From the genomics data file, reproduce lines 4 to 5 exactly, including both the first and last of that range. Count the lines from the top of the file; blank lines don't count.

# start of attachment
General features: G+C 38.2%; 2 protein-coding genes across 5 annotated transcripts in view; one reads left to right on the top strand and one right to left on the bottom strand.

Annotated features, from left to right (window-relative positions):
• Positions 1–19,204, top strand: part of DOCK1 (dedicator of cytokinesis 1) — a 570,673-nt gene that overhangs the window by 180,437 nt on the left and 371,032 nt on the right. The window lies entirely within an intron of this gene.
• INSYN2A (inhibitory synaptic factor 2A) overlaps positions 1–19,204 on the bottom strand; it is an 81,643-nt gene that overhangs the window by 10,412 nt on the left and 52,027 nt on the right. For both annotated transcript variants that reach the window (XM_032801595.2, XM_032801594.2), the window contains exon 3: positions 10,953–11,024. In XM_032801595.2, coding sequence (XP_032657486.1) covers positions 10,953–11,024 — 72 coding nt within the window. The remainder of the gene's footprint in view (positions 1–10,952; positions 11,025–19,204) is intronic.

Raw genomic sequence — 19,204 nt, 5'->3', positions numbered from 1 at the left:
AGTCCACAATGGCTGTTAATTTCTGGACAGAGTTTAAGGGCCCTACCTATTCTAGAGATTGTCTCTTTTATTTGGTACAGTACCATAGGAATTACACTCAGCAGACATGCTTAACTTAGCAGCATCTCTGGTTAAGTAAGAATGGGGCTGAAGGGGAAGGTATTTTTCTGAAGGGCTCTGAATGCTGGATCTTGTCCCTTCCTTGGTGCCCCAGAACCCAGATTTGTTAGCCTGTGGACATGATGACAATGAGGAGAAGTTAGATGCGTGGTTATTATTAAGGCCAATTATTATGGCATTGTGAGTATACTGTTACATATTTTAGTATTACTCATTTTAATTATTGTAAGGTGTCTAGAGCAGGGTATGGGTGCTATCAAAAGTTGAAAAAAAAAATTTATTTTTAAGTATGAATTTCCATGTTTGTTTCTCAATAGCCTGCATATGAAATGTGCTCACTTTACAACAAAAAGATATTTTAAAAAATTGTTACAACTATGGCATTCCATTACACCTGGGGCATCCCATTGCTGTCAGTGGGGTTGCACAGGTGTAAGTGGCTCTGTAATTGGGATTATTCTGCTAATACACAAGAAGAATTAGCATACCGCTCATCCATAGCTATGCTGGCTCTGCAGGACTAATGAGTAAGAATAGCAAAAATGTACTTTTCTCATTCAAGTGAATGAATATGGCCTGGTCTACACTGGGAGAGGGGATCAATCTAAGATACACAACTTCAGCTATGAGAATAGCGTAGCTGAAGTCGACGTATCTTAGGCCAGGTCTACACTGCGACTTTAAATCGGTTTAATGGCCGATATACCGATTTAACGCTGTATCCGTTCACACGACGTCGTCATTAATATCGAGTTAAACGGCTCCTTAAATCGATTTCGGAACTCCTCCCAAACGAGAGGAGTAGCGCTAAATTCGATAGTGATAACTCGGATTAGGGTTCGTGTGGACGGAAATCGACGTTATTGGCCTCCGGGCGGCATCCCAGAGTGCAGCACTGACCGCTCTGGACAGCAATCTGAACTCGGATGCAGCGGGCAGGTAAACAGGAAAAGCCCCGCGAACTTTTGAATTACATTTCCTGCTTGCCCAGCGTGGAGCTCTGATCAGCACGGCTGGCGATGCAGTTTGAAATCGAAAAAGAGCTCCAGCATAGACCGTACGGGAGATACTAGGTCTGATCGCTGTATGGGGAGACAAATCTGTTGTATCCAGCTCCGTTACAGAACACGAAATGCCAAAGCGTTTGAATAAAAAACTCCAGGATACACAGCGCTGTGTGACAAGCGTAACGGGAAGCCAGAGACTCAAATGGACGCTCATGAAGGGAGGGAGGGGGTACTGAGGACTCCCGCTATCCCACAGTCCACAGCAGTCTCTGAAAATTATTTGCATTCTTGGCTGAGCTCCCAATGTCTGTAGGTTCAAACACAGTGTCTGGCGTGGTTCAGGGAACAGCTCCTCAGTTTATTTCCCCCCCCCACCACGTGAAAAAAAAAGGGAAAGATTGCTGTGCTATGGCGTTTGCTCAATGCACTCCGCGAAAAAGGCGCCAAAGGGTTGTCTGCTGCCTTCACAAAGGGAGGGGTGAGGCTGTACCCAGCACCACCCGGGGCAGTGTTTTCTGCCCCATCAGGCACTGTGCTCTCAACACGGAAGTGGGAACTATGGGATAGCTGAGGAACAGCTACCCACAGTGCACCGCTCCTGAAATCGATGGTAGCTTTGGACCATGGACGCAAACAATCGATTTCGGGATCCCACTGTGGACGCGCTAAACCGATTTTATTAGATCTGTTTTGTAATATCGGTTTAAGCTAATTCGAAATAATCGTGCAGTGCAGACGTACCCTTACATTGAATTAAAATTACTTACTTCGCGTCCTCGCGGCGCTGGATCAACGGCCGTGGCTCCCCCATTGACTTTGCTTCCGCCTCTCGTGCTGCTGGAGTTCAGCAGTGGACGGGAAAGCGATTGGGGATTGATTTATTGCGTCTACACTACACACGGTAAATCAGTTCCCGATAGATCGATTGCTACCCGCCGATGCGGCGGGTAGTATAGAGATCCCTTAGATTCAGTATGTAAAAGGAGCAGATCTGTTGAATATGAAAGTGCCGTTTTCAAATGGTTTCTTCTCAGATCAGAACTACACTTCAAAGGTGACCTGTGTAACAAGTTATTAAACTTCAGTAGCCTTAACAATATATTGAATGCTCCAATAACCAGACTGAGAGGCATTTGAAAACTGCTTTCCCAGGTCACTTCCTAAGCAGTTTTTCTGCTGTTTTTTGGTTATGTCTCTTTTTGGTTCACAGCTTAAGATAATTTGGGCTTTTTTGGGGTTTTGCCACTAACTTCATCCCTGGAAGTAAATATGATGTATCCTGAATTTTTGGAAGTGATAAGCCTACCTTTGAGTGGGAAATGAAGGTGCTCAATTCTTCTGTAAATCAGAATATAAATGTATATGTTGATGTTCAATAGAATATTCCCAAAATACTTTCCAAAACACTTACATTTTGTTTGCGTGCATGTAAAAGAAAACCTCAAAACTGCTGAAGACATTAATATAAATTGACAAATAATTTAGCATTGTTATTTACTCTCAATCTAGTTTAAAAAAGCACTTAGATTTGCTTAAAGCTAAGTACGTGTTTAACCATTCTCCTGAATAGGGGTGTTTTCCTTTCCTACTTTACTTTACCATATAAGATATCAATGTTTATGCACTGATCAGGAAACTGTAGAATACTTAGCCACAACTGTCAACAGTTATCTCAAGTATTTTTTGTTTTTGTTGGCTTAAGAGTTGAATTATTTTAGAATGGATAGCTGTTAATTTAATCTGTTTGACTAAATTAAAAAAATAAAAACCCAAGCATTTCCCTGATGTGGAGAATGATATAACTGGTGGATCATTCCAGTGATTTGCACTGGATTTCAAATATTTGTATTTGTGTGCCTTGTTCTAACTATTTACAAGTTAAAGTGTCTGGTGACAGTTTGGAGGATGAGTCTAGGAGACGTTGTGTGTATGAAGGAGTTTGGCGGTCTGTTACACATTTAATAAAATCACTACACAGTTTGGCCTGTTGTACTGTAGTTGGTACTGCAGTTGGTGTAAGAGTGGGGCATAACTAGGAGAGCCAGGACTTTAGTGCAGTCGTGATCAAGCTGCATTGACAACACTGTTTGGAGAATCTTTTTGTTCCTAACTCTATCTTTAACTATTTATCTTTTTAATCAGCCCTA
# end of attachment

• INSYN2A (inhibitory synaptic factor 2A) overlaps positions 1–19,204 on the bottom strand; it is an 81,643-nt gene that overhangs the window by 10,412 nt on the left and 52,027 nt on the right. For both annotated transcript variants that reach the window (XM_032801595.2, XM_032801594.2), the window contains exon 3: positions 10,953–11,024. In XM_032801595.2, coding sequence (XP_032657486.1) covers positions 10,953–11,024 — 72 coding nt within the window. The remainder of the gene's footprint in view (positions 1–10,952; positions 11,025–19,204) is intronic.

Raw genomic sequence — 19,204 nt, 5'->3', positions numbered from 1 at the left: